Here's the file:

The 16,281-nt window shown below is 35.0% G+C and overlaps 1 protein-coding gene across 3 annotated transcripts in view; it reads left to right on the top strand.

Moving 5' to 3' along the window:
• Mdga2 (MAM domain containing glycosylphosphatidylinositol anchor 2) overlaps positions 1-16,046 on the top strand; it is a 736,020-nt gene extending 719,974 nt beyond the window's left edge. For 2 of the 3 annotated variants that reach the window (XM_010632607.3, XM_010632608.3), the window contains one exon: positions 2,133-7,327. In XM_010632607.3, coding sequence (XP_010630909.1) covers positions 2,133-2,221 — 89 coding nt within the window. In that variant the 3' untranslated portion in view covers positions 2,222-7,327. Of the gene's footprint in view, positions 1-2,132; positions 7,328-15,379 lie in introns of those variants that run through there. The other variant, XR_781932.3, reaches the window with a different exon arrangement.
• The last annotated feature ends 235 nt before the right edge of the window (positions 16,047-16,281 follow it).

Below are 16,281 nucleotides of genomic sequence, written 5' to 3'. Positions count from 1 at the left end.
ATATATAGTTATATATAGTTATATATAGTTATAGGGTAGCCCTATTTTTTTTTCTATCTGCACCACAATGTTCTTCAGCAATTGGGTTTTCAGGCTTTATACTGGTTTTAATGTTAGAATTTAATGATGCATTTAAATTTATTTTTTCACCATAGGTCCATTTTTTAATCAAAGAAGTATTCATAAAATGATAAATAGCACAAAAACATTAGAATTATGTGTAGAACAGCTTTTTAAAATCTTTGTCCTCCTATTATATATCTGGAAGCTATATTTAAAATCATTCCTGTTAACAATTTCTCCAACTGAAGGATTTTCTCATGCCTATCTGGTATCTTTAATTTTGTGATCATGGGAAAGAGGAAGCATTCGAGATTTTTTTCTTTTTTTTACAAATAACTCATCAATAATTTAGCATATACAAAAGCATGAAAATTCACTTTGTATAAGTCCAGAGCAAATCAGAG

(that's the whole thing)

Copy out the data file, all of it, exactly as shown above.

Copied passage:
The 16,281-nt window shown below is 35.0% G+C and overlaps 1 protein-coding gene across 3 annotated transcripts in view; it reads left to right on the top strand.

Moving 5' to 3' along the window:
• Mdga2 (MAM domain containing glycosylphosphatidylinositol anchor 2) overlaps positions 1-16,046 on the top strand; it is a 736,020-nt gene extending 719,974 nt beyond the window's left edge. For 2 of the 3 annotated variants that reach the window (XM_010632607.3, XM_010632608.3), the window contains one exon: positions 2,133-7,327. In XM_010632607.3, coding sequence (XP_010630909.1) covers positions 2,133-2,221 — 89 coding nt within the window. In that variant the 3' untranslated portion in view covers positions 2,222-7,327. Of the gene's footprint in view, positions 1-2,132; positions 7,328-15,379 lie in introns of those variants that run through there. The other variant, XR_781932.3, reaches the window with a different exon arrangement.
• The last annotated feature ends 235 nt before the right edge of the window (positions 16,047-16,281 follow it).

Below are 16,281 nucleotides of genomic sequence, written 5' to 3'. Positions count from 1 at the left end.
ATATATAGTTATATATAGTTATATATAGTTATAGGGTAGCCCTATTTTTTTTTCTATCTGCACCACAATGTTCTTCAGCAATTGGGTTTTCAGGCTTTATACTGGTTTTAATGTTAGAATTTAATGATGCATTTAAATTTATTTTTTCACCATAGGTCCATTTTTTAATCAAAGAAGTATTCATAAAATGATAAATAGCACAAAAACATTAGAATTATGTGTAGAACAGCTTTTTAAAATCTTTGTCCTCCTATTATATATCTGGAAGCTATATTTAAAATCATTCCTGTTAACAATTTCTCCAACTGAAGGATTTTCTCATGCCTATCTGGTATCTTTAATTTTGTGATCATGGGAAAGAGGAAGCATTCGAGATTTTTTTCTTTTTTTTACAAATAACTCATCAATAATTTAGCATATACAAAAGCATGAAAATTCACTTTGTATAAGTCCAGAGCAAATCAGAG